While battles over the fate of Tod Williams Billie Tsien’s American Folk Art Museum and other public buildings make headlines, the architecture world also faces a much bigger, but far less visible, challenge: preserving private homes when families who have protected them—sometimes for four decades or more—decide to sell.
Photo © Carol Highsmith
Three of the most important modernist houses in the Northeast, including the 1964 house Robert Venturi designed for his mother, have been (or will soon be) put up for sale by their long-time owners, two of them without covenants that would ensure their preservation.
Among those two is House VI, a masterwork by Peter Eisenman on a six-acre wooded lot in Cornwall, Connecticut, completed in 1975. Its original owners, Suzanne and Dick Frank, are about to offer the house for sale at $1.35 million (the price also includes a Civil War-era schoolhouse converted into a one-bedroom cottage). The Franks say that prominent architects, including Frank Gehry and Philip Johnson, have visited the house over the years. They are planning to upgrade the kitchen and bath, in addition to having the Dryvit surfaces power-washed to eliminate 40 years of dirt, before making the listing public.
“We don’t want to put any restrictions on the buyer,” says Mrs. Frank. The couple’s broker, Stephen Drezen of Sotheby’s, conceded that, given the beauty of the site and the prestigious Cornwall location—he dropped the names of several celebrity neighbors—some buyers might want to tear down the one-bedroom Eisenman and build a larger house.
"It's their house, and they should do what they want with it," says Eisenman, mentioning that one of his other houses has been torn down. Of the possibility that House VI, too, could be demolished, he says of the Franks, "I think they feel worse than I do."
Meanwhile, Louis Kahn’s Esherick House (1961) in Philadelphia’s Chestnut Hill neighborhood is languishing, five years after its owners, Robert and Lynn Gallagher, first put it on the market. The asking price in 2008 was $2.4 million. Since then, Robert Gallagher has died, and his son, real estate broker Patrick Gallagher, has presided over a series of price reductions, most recently to $1.1 million. Gallagher says his father and stepmother bought the house from its second owners in 1981, and they had the good sense not to change a thing.
The house is listed with the City of Philadelphia Historical Commission, which means that any facade changes would have to be approved. But, Gallagher says, “You could do anything you want inside.” The high price, even after the reductions, is likely to scare away anyone who doesn’t love Louis Kahn’s design. A typical house in the same zip code, Gallagher says, goes for about $600,000, suggesting that he still hopes to get an “architecture premium” of nearly 100 percent.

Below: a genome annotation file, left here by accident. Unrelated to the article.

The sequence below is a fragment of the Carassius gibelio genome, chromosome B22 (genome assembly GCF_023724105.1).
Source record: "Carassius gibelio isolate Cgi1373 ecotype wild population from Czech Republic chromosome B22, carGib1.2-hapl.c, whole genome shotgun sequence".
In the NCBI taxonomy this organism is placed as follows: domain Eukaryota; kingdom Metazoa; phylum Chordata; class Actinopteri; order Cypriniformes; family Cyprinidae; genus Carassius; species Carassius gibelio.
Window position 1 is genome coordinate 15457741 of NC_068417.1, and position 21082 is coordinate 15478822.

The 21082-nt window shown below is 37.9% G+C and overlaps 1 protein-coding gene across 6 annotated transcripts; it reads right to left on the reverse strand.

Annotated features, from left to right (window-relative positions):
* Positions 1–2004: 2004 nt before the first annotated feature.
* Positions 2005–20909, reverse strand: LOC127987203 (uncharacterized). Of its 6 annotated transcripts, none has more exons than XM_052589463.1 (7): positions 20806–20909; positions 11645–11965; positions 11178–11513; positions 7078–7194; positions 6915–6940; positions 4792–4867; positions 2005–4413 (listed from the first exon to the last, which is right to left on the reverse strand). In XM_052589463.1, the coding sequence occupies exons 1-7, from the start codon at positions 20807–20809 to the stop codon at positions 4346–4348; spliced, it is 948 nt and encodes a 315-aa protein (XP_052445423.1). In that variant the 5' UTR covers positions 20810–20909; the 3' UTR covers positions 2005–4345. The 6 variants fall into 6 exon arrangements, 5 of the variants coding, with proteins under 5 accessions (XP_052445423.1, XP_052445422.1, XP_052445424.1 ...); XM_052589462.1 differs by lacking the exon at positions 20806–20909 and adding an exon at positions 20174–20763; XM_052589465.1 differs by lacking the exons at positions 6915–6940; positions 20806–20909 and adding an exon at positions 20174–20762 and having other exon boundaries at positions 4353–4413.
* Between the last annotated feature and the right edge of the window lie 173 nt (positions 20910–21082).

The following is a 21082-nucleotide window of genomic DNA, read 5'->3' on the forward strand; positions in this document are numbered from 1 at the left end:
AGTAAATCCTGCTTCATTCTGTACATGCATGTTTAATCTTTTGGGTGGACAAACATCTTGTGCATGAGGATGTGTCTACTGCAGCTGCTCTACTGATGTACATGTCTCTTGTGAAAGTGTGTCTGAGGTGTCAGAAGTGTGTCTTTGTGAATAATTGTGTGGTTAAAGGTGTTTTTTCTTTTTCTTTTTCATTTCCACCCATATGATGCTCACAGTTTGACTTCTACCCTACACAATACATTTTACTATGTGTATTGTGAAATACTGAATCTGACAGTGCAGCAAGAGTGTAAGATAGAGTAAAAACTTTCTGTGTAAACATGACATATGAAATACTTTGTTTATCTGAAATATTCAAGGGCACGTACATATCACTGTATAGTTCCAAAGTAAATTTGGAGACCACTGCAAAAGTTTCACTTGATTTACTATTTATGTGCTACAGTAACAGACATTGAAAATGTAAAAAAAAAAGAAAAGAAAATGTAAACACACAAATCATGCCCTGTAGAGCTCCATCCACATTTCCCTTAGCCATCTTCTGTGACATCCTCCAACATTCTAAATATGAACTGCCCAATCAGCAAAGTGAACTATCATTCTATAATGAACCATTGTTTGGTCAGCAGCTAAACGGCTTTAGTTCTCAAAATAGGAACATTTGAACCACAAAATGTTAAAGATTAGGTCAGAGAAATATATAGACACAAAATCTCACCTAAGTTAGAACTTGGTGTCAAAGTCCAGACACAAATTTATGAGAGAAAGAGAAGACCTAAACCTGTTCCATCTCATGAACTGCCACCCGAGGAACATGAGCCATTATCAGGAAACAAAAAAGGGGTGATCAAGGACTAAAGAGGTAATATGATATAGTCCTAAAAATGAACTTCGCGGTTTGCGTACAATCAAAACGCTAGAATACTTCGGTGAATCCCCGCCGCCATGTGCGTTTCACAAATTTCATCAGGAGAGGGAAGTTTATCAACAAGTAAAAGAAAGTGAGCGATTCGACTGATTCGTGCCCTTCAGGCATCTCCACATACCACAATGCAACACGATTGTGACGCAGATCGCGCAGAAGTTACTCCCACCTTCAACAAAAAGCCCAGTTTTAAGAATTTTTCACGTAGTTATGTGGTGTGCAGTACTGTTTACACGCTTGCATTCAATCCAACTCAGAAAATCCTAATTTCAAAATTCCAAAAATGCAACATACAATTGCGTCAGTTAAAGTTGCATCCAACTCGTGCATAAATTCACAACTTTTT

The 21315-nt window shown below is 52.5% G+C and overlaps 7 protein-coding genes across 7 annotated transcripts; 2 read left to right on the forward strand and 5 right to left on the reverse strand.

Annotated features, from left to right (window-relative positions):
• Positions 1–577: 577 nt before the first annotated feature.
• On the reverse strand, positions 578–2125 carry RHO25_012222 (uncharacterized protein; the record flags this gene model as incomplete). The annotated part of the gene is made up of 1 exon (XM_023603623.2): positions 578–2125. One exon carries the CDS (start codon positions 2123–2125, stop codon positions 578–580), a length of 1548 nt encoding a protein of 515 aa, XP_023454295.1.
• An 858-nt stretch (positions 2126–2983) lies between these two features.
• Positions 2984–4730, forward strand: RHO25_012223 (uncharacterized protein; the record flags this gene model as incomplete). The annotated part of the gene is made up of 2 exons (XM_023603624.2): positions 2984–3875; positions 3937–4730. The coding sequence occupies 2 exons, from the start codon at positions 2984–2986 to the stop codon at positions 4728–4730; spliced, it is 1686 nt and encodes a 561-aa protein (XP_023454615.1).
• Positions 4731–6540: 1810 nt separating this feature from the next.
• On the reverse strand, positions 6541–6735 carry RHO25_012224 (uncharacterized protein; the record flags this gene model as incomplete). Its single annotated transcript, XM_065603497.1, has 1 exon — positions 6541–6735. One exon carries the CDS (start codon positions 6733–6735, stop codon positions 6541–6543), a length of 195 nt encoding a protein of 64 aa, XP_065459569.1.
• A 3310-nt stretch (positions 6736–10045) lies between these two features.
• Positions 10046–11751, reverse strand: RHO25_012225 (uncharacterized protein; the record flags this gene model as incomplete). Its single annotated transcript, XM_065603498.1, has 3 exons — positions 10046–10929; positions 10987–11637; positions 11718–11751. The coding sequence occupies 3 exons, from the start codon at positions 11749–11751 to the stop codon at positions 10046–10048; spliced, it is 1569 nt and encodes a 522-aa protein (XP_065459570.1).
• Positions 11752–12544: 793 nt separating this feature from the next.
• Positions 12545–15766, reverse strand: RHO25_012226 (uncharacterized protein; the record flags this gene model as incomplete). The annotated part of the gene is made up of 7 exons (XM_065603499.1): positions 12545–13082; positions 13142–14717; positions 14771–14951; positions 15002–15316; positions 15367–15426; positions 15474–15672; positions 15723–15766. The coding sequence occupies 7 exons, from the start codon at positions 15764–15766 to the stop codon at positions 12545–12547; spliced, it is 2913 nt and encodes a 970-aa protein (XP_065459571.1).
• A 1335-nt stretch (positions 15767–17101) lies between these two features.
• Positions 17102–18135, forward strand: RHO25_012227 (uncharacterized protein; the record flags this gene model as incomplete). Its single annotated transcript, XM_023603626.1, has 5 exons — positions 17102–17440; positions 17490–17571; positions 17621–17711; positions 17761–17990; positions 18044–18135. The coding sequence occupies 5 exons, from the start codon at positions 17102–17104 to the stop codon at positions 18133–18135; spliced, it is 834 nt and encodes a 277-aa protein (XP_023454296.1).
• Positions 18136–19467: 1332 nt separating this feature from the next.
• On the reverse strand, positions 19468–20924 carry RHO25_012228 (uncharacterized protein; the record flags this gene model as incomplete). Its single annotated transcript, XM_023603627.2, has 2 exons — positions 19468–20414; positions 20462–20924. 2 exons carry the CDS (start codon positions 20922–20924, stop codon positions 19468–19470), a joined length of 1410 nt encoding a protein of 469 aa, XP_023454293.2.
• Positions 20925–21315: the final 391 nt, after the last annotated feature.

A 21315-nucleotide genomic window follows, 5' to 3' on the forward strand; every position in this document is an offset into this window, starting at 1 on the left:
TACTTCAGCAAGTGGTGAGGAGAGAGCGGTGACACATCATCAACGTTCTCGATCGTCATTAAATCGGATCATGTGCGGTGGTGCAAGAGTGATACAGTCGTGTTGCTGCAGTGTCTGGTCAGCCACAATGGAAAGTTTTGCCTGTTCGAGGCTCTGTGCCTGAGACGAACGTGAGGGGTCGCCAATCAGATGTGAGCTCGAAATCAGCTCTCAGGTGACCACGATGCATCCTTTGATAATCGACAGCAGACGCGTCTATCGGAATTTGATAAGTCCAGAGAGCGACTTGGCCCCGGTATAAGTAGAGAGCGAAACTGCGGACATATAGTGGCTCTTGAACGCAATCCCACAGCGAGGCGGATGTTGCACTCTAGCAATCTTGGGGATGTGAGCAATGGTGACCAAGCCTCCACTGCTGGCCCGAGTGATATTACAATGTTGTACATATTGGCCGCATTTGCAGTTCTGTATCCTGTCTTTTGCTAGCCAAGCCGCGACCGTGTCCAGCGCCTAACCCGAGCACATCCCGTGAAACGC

Just a block away, Agatha Hughes is preparing to sell the extraordinarily influential house designed by Robert Venturi for his mother, Vanna Venturi, between 1962 and 1964. (It is sometimes called Mother House for its original occupant and for its influence on generations of architects.) In 1973, Mrs. Venturi sold the house to Thomas P. Hughes, a professor of history at the University of Pennsylvania, and his wife, Agatha, an artist. Their daughter, Agatha, says the family can’t afford to keep it, but she also says she won’t sell it until a preservation easement is in place, allowing a third-party institution to monitor the building’s conservation in the future. Her father prepared an easement with help from Venturi Scott Brown and Associates. Her task now is to find an organization to accept it.
Hughes has spent three years getting the house ready for new owners. “There were age-related problems that I wasn’t aware of. Until I had a very large leak in my dining room, I didn’t know the wood siding was rotting underneath the paint, even though it had been painted many times.” One roof section rus]ted from the inside, requiring a $37,000 repair. But she is taking the opportunity to make the house more durable. For instance, she is using mahogany, a wood Venturi couldn’t afford 50 years ago, for window frames. She describes the job as a labor of love. Among the fun parts was working with Venturi to choose a grayish-green paint for the exterior walls. She says, “The house is now the best color it’s ever been.”